Richardson resembles that too, except he may be a more extreme version. He completed just 53.8% of his passes in his one year as a college starter and threw 17 touchdowns to nine interceptions, numbers that would not ordinarily get a prospect drafted in the first round. Yet his arm strength is elite, and he rushed for a Cam Newton-esque 6.3 yards per attempt (though Newton had much better passing numbers in his one year starting for Auburn). Given Richardson's college statistics and non-top-five overall Scouts Inc. grade, QBASE 2.0's projection for him is low. But if he is drafted fourth overall, it will improve to -0.75, and regardless, there will be teams who think they can develop him into a franchise quarterback.

Will Levis, Kentucky

Scouts Inc.: 15

Mean Projection -0.52 TDYAR/A
Bust (< 0 TDYAR/A) 68.3%
Adequate Starter (0-0.75 TDYAR/A) 19.5%
Upper Tier (0.75-1.5 TDYAR/A) 9.1%
Elite (> 1.5 TDYAR/A) 3.2%

Levis may not be as polarizing a prospect as Richardson, but like Richardson, he also shares traits with Josh Allen. Specifically, Levis and Allen were both big, mobile quarterbacks with strong arms from schools that did not surround them with much, if any, NFL-level talent. They also both struggled with accuracy in college, which is a major reason why QBASE 2.0 likes Levis less than Young and Stroud. The other issue with Levis, which is unique to him, is that he was a much less effective runner in 2022 than 2021. This was in part due to a foot injury, but if Levis is to succeed in the NFL, he will need to regain his old rushing form. If Levis goes fourth overall, his projection will improve to -0.17 TDYAR/A. If he goes second overall, as is rumored by many, his projection improves to -0.07 TDYAR/A.

Hendon Hooker, Tennessee

Scouts Inc.: 33

Mean Projection -0.22 TDYAR/A
Bust (< 0 TDYAR/A) 58.0%
Adequate Starter (0-0.75 TDYAR/A) 23.3%
Upper Tier (0.75-1.5 TDYAR/A) 12.9%
Elite (> 1.5 TDYAR/A) 5.8%

In many ways the opposite of Richardson, Hooker has done almost everything QBASE 2.0 would want to see from a quarterback. In four seasons as a college starter (two for Virginia Tech and two for Tennessee), he has repeatedly completed 65% to 70% of his passes and rushed for about 4 yards per attempt. And despite having less surrounding talent last year than Stroud or even Young, he won nine out of his 11 starts playing in the SEC and led Tennessee to the Orange Bowl. However, he is already 25 years old, and his season ended with a torn ACL (his backup Joe Milton started in Tennessee's Orange Bowl victory). While QBASE 2.0 does not factor in the ACL tear, this year's model assigns a small, gradually increasing penalty to quarterbacks older than 24 to account for the lower success rate of older prospects since 2005. Despite the penalty, the main reason Hooker's projection is not higher is his non-first-round Scouts Inc. grade.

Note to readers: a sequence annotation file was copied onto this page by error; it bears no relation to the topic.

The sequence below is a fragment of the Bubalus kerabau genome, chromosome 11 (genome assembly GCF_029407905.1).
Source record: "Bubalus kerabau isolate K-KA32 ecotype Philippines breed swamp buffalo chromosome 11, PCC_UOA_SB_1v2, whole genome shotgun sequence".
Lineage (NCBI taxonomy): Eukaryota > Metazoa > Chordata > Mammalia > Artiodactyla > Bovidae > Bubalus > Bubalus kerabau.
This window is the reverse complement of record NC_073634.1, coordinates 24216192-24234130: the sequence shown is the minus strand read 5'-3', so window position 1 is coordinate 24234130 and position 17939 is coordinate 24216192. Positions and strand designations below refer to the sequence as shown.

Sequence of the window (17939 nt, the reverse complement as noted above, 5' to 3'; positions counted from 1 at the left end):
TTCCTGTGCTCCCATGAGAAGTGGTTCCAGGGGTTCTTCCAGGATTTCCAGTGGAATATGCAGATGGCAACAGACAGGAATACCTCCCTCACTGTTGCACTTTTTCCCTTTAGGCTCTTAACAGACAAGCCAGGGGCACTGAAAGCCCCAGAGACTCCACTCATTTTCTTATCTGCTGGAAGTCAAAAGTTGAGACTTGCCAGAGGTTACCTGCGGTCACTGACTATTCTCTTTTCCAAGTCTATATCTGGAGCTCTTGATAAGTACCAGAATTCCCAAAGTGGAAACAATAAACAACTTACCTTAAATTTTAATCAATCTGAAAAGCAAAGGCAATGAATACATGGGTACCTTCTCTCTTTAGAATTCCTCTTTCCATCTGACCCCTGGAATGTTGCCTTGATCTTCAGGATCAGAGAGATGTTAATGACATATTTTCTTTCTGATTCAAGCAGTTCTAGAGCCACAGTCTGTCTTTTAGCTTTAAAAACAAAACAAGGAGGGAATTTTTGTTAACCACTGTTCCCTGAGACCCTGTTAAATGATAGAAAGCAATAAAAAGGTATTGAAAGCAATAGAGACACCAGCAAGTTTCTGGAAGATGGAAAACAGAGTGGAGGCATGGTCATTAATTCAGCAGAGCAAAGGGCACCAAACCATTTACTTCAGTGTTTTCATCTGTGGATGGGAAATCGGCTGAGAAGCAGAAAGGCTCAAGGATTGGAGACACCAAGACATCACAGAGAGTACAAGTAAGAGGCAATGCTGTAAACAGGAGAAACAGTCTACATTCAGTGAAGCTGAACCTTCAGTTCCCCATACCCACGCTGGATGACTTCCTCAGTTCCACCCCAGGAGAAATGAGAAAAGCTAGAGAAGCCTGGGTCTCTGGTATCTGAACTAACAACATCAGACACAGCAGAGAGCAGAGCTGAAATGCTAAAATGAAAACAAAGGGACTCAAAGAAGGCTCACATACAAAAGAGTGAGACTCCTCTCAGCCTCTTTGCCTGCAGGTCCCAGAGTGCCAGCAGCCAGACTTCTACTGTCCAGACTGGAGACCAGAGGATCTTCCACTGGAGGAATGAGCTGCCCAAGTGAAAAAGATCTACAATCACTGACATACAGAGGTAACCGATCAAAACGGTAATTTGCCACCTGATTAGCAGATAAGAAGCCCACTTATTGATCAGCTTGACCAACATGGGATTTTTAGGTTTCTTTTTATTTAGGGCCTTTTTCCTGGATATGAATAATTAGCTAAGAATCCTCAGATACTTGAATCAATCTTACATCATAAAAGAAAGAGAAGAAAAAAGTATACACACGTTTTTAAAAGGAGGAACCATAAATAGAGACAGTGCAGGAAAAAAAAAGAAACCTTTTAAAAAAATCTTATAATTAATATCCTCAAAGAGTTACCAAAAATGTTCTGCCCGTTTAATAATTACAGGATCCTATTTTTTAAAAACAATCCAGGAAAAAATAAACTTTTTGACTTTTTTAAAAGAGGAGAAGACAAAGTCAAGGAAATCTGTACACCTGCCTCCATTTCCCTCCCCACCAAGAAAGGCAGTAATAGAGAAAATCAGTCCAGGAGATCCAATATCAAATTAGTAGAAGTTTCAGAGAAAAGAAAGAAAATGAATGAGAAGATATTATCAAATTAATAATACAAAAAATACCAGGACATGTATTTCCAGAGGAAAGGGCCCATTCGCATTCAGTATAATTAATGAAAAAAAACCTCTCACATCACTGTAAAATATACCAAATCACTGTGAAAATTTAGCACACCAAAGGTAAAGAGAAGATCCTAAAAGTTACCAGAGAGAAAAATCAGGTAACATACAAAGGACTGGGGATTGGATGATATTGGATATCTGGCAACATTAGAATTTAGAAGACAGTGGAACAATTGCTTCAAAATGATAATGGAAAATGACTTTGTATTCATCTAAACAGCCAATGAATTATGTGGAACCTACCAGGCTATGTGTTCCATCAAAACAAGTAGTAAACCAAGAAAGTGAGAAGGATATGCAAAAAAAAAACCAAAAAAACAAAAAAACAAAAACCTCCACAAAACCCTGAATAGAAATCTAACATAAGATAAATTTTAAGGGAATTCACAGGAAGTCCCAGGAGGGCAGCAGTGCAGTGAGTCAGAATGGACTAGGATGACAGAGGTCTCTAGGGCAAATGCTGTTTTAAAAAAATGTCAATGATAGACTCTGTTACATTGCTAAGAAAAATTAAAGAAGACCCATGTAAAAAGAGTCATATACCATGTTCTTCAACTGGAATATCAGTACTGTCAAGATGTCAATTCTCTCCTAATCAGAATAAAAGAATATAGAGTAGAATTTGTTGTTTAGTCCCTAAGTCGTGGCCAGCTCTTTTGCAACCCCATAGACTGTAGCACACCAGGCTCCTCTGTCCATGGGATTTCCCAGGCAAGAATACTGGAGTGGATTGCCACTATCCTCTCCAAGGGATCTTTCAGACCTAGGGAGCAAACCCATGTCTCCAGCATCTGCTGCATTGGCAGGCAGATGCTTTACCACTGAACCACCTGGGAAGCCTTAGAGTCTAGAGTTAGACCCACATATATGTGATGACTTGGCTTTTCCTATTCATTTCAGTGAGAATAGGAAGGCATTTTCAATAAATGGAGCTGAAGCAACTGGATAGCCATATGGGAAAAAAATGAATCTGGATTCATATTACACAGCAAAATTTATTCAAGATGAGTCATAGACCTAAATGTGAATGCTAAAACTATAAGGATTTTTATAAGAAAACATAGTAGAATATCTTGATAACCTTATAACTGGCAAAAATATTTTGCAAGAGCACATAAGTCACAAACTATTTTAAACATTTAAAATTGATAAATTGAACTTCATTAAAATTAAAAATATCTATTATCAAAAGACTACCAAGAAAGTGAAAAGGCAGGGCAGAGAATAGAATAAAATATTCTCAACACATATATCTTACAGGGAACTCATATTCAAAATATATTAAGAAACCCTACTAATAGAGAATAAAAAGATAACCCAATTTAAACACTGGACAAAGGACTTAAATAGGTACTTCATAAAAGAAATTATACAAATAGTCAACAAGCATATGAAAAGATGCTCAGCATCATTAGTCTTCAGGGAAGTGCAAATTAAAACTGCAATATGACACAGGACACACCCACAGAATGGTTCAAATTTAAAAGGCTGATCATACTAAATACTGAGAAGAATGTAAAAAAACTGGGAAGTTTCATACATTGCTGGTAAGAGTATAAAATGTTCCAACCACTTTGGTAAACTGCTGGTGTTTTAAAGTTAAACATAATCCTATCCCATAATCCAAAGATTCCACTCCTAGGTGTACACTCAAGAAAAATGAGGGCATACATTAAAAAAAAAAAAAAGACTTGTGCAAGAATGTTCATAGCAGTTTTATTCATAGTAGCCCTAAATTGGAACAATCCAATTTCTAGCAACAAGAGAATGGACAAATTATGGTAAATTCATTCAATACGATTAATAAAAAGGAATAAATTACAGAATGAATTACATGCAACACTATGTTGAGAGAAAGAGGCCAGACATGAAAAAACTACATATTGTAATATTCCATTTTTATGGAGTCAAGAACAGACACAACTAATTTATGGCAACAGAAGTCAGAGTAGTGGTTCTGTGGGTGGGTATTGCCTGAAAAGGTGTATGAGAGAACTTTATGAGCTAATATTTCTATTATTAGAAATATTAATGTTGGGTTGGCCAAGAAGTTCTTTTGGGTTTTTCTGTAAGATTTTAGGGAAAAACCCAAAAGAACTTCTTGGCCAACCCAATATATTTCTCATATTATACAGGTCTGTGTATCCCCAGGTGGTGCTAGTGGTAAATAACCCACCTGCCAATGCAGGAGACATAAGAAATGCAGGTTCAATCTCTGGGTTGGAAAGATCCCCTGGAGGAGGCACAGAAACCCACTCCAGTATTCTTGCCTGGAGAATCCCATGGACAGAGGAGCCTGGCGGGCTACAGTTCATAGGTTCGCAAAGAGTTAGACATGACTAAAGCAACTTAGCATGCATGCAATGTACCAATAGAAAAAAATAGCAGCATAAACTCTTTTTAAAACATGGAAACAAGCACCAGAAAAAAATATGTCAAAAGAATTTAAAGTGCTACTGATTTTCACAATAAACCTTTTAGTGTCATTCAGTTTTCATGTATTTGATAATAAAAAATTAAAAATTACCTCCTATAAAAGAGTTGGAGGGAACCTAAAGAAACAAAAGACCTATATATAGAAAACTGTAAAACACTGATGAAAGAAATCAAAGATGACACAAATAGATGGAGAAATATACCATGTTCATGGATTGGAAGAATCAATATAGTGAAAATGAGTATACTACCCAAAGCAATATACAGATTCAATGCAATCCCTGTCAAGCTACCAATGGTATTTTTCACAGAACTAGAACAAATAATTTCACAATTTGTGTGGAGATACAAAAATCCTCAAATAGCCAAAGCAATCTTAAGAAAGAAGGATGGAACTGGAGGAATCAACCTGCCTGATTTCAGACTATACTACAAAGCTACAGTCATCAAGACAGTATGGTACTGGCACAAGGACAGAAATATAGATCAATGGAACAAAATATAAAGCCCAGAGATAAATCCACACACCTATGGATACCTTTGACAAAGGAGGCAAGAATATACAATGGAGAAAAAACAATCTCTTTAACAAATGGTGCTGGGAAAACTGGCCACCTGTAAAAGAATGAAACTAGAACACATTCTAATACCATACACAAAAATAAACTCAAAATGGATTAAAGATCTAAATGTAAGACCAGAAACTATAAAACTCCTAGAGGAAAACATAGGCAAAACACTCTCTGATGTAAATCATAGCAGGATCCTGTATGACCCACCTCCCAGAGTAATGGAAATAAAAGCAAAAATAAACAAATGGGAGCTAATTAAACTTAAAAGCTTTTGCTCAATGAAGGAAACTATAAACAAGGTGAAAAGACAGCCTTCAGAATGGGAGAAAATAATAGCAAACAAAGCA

Jake Haener, Fresno State

Scouts Inc.: 86

Mean Projection -0.95 TDYAR/A
Bust (< 0 TDYAR/A) 80.6%
Adequate Starter (0-0.75 TDYAR/A) 13.1%
Upper Tier (0.75-1.5 TDYAR/A) 5.0%
Elite (> 1.5 TDYAR/A) 1.3%

Haener is a three-year college starter who completed 72.0% of his passes in 2022, which is higher than any other quarterback on this list. However, he lacks mobility, rushing for -2.7 yards per attempt in 2022 (in college, sacks count as negative rushing yards), which is the eighth-worst out of any quarterback drafted in the top 100 picks since 2005. And none of the other seven became NFL starters; the most successful of them is Chad Henne. Ultimately, in large part due to Haener's limited physical ability, QBASE 2.0 agrees with Scouts Inc. as well as most scouts that he is likely to be a backup-caliber quarterback at the NFL level.

Jeremy Rosen is a doctoral student of economics at Georgetown University. Alexandre Olbrecht is a professor of economics at Ramapo College of New Jersey and the Executive Director of the Eastern Economic Association. The views in this column are expressly our own and do not represent the views of Georgetown University, Ramapo College, the State of New Jersey, or the Eastern Economic Association.

An edited version of this article originally appeared on ESPN+.


6 comments, Last at 25 Apr 2023, 3:58pm

#1 by Aaron Brooks G… // Apr 25, 2023 - 10:50am

It's interesting to observe that Fields also did not run a ton in college, but has in the NFL. Stroud doesn't run to run, but he seemed pretty mobile against Georgia.

Points: 2

#2 by ImNewAroundThe… // Apr 25, 2023 - 11:31am

While QBASE 2.0 does not factor in the ACL tear, this year's model assigns a small, gradually increasing penalty to quarterbacks older than 24 to account for the lower success rate of older prospects since 2005.

Of course older prospect are rarely taken high, outside of Weeden. 24 is weird though. Just misses out on Levis who is and is considered old. 22 is usually the cutoff. 

Points: -3

#3 by andrew // Apr 25, 2023 - 12:55pm

Where did Tanner McKie rate?

Points: 1

#4 by Noahrk // Apr 25, 2023 - 1:14pm

For all that their supposed similarities, Matt Waldman loves Richardson and hates Levis. His film analysis is pretty convincing, too. I'm looking forward to seeing this play out.

Points: 1

#5 by ImNewAroundThe… // Apr 25, 2023 - 1:23pm

Similar but Richardson is more athletic and younger. Just less experienced which means Levis should be much farther ahead. But he isn't. 

Points: 1

#6 by Noahrk // Apr 25, 2023 - 3:58pm

That's one of the things Waldman mentioned, that Richardson was such a quick learner, while in his opinion Levis didn't put in the work, as could by seen by his lack of progress in certain things.

Points: 1